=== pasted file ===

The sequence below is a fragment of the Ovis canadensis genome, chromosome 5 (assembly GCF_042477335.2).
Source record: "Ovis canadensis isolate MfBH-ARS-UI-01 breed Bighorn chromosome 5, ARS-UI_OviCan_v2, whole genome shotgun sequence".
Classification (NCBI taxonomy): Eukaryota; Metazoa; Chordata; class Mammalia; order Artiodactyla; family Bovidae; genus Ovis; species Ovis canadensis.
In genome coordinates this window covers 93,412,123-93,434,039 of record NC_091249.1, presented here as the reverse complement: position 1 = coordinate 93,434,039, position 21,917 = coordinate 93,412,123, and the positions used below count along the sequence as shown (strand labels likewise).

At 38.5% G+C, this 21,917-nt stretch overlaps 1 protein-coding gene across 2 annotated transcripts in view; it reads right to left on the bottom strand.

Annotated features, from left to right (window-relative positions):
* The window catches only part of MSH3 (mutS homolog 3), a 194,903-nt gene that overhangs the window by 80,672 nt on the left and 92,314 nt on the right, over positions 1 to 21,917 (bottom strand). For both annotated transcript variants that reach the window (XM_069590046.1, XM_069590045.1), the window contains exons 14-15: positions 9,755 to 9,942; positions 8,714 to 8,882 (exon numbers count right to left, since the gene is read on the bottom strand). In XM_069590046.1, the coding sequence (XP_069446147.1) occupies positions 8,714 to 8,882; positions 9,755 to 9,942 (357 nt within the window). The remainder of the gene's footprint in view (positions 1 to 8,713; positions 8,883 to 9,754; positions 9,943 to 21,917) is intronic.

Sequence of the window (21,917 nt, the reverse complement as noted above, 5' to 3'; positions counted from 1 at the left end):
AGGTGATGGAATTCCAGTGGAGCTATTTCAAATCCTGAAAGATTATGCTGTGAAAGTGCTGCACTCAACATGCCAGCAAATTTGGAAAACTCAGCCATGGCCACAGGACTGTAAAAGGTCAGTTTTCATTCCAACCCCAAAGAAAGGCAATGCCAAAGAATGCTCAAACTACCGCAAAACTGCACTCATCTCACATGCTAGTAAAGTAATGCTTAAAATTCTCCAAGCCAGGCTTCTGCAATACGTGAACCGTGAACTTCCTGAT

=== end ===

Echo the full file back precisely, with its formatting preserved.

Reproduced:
The sequence below is a fragment of the Ovis canadensis genome, chromosome 5 (assembly GCF_042477335.2).
Source record: "Ovis canadensis isolate MfBH-ARS-UI-01 breed Bighorn chromosome 5, ARS-UI_OviCan_v2, whole genome shotgun sequence".
Classification (NCBI taxonomy): Eukaryota; Metazoa; Chordata; class Mammalia; order Artiodactyla; family Bovidae; genus Ovis; species Ovis canadensis.
In genome coordinates this window covers 93,412,123-93,434,039 of record NC_091249.1, presented here as the reverse complement: position 1 = coordinate 93,434,039, position 21,917 = coordinate 93,412,123, and the positions used below count along the sequence as shown (strand labels likewise).

At 38.5% G+C, this 21,917-nt stretch overlaps 1 protein-coding gene across 2 annotated transcripts in view; it reads right to left on the bottom strand.

Annotated features, from left to right (window-relative positions):
* The window catches only part of MSH3 (mutS homolog 3), a 194,903-nt gene that overhangs the window by 80,672 nt on the left and 92,314 nt on the right, over positions 1 to 21,917 (bottom strand). For both annotated transcript variants that reach the window (XM_069590046.1, XM_069590045.1), the window contains exons 14-15: positions 9,755 to 9,942; positions 8,714 to 8,882 (exon numbers count right to left, since the gene is read on the bottom strand). In XM_069590046.1, the coding sequence (XP_069446147.1) occupies positions 8,714 to 8,882; positions 9,755 to 9,942 (357 nt within the window). The remainder of the gene's footprint in view (positions 1 to 8,713; positions 8,883 to 9,754; positions 9,943 to 21,917) is intronic.

Sequence of the window (21,917 nt, the reverse complement as noted above, 5' to 3'; positions counted from 1 at the left end):
AGGTGATGGAATTCCAGTGGAGCTATTTCAAATCCTGAAAGATTATGCTGTGAAAGTGCTGCACTCAACATGCCAGCAAATTTGGAAAACTCAGCCATGGCCACAGGACTGTAAAAGGTCAGTTTTCATTCCAACCCCAAAGAAAGGCAATGCCAAAGAATGCTCAAACTACCGCAAAACTGCACTCATCTCACATGCTAGTAAAGTAATGCTTAAAATTCTCCAAGCCAGGCTTCTGCAATACGTGAACCGTGAACTTCCTGAT